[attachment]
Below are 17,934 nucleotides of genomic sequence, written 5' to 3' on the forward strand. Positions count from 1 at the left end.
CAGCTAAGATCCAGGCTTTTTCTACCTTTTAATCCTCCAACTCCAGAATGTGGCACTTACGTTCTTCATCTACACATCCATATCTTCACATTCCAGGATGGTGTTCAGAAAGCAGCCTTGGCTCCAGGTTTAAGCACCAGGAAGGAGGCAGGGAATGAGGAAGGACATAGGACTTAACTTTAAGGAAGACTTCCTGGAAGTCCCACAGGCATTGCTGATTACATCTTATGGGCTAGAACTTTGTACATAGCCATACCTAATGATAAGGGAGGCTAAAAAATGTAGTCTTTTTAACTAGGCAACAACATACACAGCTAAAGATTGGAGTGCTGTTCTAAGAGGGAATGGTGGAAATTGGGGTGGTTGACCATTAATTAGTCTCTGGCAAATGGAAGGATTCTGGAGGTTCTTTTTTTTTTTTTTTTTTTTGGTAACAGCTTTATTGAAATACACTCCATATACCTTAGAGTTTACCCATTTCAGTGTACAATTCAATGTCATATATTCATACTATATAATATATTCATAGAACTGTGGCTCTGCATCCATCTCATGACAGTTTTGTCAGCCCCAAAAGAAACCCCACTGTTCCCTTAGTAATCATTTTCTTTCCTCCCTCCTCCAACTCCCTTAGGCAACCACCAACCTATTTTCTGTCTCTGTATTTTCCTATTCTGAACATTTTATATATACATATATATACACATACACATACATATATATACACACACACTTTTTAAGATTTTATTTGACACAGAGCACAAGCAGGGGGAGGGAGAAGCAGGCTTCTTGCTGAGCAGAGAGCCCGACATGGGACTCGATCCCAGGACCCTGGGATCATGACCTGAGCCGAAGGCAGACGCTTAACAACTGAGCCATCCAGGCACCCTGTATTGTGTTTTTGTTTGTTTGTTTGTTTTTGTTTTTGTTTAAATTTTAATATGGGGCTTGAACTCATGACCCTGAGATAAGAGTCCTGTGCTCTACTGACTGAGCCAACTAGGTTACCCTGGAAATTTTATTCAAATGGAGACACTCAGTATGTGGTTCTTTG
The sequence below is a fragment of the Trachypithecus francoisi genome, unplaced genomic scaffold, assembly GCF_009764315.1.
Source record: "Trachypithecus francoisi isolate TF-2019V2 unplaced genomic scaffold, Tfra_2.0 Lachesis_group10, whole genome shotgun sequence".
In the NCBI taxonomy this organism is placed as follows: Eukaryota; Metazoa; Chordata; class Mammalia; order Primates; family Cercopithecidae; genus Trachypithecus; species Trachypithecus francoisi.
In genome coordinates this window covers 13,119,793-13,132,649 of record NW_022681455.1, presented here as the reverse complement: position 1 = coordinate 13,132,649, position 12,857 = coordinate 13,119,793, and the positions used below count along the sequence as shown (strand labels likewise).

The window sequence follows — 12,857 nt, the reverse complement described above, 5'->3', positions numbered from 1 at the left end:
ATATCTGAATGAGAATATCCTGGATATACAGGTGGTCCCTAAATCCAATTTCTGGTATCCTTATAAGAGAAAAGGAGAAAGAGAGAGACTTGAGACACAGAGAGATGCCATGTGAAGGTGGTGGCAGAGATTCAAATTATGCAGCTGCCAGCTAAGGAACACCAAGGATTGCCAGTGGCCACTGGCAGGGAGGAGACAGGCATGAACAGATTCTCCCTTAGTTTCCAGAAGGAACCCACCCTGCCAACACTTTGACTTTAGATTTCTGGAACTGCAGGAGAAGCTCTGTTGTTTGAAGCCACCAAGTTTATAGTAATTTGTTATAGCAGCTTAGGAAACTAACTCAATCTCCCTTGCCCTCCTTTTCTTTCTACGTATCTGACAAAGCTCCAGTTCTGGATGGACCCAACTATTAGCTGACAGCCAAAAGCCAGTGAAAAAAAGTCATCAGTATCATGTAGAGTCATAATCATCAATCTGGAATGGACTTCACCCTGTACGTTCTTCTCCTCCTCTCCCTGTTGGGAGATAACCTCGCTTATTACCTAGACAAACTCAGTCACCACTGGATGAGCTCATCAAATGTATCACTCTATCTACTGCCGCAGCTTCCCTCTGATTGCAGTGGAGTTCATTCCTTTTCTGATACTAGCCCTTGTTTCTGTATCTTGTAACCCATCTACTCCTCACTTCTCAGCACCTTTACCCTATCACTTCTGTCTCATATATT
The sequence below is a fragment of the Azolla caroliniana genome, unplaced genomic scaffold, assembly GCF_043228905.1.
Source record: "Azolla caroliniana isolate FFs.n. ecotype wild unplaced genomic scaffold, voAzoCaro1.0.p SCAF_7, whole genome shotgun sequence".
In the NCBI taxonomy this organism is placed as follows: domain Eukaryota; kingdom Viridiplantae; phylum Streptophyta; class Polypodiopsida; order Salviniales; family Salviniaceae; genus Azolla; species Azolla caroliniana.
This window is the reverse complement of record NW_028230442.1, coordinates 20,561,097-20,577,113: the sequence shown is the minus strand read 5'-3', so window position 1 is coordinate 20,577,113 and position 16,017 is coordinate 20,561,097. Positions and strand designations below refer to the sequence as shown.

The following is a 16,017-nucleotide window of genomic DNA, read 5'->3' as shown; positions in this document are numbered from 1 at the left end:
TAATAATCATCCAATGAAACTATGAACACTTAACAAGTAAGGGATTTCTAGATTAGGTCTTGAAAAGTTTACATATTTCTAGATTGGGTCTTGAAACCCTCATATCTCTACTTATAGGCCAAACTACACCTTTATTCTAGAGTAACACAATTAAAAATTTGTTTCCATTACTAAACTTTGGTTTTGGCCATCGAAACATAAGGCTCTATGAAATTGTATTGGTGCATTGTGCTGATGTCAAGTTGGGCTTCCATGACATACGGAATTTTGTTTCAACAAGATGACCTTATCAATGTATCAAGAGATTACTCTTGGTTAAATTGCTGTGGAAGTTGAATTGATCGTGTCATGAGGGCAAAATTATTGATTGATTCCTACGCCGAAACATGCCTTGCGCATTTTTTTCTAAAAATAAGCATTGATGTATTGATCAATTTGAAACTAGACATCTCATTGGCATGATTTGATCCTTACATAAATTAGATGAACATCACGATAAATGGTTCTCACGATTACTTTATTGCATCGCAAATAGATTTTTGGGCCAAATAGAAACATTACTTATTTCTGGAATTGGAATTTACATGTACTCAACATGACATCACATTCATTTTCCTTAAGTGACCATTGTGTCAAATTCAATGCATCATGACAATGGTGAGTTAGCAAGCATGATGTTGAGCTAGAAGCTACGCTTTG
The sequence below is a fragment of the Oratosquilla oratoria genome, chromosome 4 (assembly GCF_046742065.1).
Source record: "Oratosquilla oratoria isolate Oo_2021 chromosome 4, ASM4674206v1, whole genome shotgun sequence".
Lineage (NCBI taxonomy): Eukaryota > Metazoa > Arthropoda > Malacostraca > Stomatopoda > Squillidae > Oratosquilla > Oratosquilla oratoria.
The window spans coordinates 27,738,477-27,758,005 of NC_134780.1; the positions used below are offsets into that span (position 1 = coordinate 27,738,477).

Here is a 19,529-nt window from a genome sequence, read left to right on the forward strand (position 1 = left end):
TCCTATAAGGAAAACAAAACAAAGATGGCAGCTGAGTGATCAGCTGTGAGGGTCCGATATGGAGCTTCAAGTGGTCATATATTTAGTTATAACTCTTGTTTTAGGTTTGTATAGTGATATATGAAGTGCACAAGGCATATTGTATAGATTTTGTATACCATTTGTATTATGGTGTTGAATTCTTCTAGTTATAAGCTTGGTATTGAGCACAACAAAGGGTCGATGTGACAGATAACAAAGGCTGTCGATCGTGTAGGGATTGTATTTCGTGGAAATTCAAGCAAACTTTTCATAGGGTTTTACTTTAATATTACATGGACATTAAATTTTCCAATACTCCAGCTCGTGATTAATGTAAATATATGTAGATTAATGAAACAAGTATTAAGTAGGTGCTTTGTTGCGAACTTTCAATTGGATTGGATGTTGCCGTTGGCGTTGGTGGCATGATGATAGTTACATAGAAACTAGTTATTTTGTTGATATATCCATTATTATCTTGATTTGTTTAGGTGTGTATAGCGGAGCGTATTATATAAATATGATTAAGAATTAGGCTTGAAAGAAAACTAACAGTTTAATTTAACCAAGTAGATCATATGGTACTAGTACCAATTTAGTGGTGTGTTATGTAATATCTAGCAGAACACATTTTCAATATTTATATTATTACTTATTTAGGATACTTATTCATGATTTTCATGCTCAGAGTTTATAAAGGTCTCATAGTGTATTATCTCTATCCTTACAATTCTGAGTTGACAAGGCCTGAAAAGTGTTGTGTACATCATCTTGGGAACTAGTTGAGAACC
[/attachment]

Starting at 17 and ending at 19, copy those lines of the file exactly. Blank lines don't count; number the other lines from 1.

Lineage (NCBI taxonomy): Eukaryota > Metazoa > Arthropoda > Malacostraca > Stomatopoda > Squillidae > Oratosquilla > Oratosquilla oratoria.
The window spans coordinates 27,738,477-27,758,005 of NC_134780.1; the positions used below are offsets into that span (position 1 = coordinate 27,738,477).

Here is a 19,529-nt window from a genome sequence, read left to right on the forward strand (position 1 = left end):